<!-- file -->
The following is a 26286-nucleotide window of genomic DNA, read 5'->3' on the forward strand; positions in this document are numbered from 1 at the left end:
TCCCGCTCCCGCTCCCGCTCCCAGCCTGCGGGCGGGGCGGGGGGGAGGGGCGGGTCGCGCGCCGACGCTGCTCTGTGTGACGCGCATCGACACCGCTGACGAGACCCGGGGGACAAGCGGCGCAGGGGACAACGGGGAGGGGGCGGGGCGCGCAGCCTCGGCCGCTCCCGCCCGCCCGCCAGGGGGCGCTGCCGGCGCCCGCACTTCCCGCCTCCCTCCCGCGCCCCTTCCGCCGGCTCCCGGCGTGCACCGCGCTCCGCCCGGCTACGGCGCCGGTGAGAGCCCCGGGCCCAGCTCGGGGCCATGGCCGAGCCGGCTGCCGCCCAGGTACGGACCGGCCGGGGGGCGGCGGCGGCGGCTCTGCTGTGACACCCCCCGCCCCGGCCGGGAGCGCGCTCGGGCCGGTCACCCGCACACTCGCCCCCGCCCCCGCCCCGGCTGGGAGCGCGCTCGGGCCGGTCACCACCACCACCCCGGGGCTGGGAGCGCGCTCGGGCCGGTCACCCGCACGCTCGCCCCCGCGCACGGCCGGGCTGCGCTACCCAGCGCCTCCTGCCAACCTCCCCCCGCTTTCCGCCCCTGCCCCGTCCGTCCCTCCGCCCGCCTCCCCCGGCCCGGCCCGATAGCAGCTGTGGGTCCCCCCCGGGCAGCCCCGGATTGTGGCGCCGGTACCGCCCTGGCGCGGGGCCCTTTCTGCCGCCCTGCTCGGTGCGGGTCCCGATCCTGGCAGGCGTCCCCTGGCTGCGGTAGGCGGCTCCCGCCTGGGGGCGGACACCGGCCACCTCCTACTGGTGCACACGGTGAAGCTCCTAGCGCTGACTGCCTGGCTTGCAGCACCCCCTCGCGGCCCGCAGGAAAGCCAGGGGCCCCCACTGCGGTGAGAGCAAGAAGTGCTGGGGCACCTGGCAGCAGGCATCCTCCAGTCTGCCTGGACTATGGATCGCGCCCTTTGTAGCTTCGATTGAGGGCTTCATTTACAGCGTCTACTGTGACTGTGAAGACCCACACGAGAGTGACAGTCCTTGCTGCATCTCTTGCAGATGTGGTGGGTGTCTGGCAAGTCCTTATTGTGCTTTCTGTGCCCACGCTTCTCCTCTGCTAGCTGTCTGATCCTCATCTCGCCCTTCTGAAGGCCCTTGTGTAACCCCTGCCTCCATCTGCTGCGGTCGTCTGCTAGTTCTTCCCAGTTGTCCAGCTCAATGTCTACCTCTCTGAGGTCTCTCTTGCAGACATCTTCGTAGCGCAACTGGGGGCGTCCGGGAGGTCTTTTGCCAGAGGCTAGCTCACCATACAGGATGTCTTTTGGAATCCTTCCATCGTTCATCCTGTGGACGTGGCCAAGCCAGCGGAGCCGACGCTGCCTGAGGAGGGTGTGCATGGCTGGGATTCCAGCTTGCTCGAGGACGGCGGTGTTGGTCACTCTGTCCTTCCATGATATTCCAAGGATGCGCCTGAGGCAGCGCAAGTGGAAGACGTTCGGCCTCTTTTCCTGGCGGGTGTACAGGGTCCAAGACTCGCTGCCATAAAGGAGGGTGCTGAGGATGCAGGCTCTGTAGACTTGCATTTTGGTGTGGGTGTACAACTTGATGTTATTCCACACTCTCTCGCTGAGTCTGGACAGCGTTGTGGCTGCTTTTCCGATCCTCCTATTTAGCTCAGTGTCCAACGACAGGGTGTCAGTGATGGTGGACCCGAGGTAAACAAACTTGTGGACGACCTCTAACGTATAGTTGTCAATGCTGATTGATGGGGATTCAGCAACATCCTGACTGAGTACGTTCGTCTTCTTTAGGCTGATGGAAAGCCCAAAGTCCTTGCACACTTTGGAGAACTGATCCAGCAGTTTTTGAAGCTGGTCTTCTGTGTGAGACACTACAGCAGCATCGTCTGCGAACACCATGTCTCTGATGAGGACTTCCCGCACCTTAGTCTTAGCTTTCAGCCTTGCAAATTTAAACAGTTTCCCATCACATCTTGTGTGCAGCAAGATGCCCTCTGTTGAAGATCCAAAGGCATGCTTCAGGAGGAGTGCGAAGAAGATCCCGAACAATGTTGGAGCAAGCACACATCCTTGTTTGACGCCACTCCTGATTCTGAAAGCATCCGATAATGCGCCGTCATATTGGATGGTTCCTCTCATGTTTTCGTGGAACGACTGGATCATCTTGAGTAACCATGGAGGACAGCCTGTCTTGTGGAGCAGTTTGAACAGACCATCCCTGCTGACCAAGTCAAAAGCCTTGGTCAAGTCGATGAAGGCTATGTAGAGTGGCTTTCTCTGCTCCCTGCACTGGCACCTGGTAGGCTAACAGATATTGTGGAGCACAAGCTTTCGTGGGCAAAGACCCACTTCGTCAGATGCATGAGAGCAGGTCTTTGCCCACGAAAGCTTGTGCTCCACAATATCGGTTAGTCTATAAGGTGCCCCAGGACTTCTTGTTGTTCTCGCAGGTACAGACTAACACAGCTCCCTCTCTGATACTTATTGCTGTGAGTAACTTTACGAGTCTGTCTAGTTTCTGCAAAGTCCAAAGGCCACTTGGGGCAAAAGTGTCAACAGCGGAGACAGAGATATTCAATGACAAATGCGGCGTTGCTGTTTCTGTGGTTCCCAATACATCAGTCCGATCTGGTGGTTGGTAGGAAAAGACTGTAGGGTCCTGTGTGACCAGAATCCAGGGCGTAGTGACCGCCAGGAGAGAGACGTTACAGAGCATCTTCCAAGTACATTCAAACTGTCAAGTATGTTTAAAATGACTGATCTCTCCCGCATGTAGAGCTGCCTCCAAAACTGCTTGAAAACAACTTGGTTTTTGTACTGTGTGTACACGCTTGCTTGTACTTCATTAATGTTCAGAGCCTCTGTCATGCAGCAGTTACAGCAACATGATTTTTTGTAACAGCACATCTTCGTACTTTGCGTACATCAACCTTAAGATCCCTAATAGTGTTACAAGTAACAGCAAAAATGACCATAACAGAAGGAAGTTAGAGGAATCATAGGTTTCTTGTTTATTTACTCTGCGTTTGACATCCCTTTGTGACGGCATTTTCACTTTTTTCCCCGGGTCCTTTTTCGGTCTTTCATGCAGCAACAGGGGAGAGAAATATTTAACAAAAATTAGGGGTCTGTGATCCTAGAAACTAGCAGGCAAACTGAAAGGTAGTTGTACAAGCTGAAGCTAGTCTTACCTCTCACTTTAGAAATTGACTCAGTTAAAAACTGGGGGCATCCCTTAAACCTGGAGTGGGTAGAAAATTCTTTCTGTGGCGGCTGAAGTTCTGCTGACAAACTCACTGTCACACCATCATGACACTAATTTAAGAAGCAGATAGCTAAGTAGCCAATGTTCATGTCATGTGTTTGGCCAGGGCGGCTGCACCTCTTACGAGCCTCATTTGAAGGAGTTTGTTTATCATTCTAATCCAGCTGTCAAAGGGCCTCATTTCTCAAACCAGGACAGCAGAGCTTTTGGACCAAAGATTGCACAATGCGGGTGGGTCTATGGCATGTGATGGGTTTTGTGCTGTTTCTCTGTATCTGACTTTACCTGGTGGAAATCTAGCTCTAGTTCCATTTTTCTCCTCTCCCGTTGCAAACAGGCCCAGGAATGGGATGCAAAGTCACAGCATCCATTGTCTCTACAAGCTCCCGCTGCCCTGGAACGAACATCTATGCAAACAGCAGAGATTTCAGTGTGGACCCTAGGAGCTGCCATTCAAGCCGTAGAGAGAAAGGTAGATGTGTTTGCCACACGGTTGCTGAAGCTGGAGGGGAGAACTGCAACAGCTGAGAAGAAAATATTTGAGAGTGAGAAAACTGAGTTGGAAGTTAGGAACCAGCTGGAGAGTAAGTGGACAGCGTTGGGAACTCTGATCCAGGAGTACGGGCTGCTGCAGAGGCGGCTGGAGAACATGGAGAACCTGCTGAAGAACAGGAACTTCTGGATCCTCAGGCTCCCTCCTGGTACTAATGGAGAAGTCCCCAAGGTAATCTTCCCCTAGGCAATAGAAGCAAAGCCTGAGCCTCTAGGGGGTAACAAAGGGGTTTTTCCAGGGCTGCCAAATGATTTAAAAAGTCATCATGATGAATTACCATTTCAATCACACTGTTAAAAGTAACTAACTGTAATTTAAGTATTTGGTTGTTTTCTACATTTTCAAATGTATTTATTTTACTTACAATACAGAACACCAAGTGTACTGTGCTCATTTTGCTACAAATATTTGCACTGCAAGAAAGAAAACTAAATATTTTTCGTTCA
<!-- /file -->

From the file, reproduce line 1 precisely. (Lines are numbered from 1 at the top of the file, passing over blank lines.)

The following is a 26286-nucleotide window of genomic DNA, read 5'->3' on the forward strand; positions in this document are numbered from 1 at the left end: